The Wicked Coast

The Wicked Coast

Maine is a joy in summer, but even more captivating in winter.

By PAUL THEROUX
Published in the Atlantic

"WHEREVER YOU LOOK on this coast, you see a Wyeth vignette. It was an icy diamond-bright day in late winter in mid-coast Maine, under a cloudless sky, the tide ebbing from the ice chunks that encrusted the rocky shore like blocks of salt, the north wind whipping whitecaps across the bay. This stretch of water, the lower end of Penobscot Bay, known and charted and fished by Europeans for more than 400 years, once teemed with cod as it now teems with lobsters. As for the particular details of seaside granite and tangled kelp and white clapboard houses and driftwood washed smooth by waves, it is clearly Wyeth country. The man known locally as Andy once lived and worked just down the peninsula, at Port Clyde. His painting The Patriot depicts the father of the man who still runs the nearby sawmill."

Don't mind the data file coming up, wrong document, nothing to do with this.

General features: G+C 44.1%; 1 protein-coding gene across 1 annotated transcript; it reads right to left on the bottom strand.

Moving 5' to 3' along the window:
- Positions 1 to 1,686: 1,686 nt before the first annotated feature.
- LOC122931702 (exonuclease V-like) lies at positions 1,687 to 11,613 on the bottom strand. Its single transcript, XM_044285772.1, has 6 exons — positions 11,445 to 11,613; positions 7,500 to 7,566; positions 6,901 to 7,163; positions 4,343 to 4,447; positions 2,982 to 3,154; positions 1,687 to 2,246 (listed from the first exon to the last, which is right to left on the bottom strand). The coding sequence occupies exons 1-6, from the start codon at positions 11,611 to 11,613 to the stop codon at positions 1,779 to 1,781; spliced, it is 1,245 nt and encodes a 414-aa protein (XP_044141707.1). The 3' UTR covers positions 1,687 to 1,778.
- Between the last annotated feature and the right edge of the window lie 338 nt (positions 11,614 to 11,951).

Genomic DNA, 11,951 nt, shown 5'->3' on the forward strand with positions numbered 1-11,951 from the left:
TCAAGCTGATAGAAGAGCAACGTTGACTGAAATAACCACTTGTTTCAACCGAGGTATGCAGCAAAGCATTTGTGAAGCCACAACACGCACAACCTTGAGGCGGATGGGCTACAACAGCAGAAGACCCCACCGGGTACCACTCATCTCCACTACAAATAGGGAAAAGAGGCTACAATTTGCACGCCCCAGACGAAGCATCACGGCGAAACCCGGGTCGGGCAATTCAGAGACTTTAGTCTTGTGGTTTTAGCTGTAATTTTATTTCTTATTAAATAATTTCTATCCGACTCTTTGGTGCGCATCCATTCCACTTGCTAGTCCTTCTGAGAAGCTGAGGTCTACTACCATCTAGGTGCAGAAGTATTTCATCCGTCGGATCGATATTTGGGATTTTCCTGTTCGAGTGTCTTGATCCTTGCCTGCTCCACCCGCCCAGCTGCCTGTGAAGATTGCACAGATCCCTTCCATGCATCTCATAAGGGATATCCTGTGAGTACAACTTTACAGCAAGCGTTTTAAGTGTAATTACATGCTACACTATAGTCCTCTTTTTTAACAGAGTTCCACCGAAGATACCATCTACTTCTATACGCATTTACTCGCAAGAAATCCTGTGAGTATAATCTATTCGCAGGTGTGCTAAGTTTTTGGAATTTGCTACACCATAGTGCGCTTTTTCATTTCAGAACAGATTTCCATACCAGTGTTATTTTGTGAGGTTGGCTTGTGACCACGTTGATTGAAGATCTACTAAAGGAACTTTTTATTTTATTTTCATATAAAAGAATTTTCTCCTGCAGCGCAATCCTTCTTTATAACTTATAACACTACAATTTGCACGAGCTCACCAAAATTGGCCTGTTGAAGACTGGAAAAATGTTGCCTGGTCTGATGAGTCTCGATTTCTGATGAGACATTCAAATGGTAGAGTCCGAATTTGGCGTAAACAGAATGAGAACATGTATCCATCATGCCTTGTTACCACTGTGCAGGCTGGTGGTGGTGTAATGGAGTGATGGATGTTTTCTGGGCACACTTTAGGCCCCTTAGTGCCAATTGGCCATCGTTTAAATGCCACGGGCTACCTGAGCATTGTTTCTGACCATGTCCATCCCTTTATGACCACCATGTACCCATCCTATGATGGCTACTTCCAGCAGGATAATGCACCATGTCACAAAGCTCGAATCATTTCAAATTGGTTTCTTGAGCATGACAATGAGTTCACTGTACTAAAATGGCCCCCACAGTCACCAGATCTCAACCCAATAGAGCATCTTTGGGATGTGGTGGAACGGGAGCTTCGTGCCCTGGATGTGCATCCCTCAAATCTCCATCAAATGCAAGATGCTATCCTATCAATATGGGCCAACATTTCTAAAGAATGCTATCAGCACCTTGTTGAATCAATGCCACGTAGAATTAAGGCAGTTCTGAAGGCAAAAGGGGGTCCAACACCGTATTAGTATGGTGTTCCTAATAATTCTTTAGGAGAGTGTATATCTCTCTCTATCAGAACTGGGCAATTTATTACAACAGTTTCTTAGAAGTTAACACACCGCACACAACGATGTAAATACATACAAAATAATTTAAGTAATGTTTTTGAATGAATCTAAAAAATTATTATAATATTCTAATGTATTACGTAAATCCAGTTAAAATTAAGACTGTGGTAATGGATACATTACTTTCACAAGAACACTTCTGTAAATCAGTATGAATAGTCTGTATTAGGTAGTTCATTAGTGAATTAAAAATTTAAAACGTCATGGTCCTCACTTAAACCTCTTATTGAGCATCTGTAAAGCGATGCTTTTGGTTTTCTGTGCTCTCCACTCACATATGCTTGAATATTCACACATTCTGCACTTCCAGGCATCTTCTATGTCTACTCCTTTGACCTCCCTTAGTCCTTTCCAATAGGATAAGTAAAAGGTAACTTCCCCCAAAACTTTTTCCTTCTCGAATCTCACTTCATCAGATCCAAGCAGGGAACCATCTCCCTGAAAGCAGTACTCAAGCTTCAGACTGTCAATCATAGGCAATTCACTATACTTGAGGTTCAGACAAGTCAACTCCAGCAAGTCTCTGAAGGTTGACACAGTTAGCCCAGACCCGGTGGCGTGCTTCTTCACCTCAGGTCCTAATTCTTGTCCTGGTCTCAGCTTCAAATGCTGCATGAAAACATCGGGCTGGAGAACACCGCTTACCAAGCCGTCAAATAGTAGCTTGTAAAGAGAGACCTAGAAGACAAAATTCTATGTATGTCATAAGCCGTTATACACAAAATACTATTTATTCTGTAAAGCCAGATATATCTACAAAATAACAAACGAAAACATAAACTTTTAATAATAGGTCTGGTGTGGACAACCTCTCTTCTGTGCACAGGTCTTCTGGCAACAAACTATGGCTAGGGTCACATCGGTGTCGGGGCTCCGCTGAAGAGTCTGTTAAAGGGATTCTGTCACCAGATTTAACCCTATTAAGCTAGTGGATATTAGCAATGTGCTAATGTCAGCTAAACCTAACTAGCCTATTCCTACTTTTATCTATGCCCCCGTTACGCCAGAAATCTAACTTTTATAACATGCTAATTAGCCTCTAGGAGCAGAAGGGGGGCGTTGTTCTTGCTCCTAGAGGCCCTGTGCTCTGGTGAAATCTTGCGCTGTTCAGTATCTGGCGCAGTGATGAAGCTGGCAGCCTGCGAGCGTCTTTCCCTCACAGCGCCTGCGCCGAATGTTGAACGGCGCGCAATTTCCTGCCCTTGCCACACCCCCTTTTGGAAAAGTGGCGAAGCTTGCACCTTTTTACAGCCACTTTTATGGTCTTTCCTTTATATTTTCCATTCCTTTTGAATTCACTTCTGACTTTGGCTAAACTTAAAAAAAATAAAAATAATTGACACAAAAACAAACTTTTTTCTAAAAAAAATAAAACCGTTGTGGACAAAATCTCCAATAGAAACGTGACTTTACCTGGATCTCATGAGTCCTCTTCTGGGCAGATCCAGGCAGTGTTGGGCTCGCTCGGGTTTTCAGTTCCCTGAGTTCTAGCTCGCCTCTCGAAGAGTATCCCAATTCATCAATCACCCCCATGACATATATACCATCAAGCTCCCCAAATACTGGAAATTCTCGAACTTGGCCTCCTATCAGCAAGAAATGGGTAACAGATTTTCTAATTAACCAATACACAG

...read more at the Atlantic's website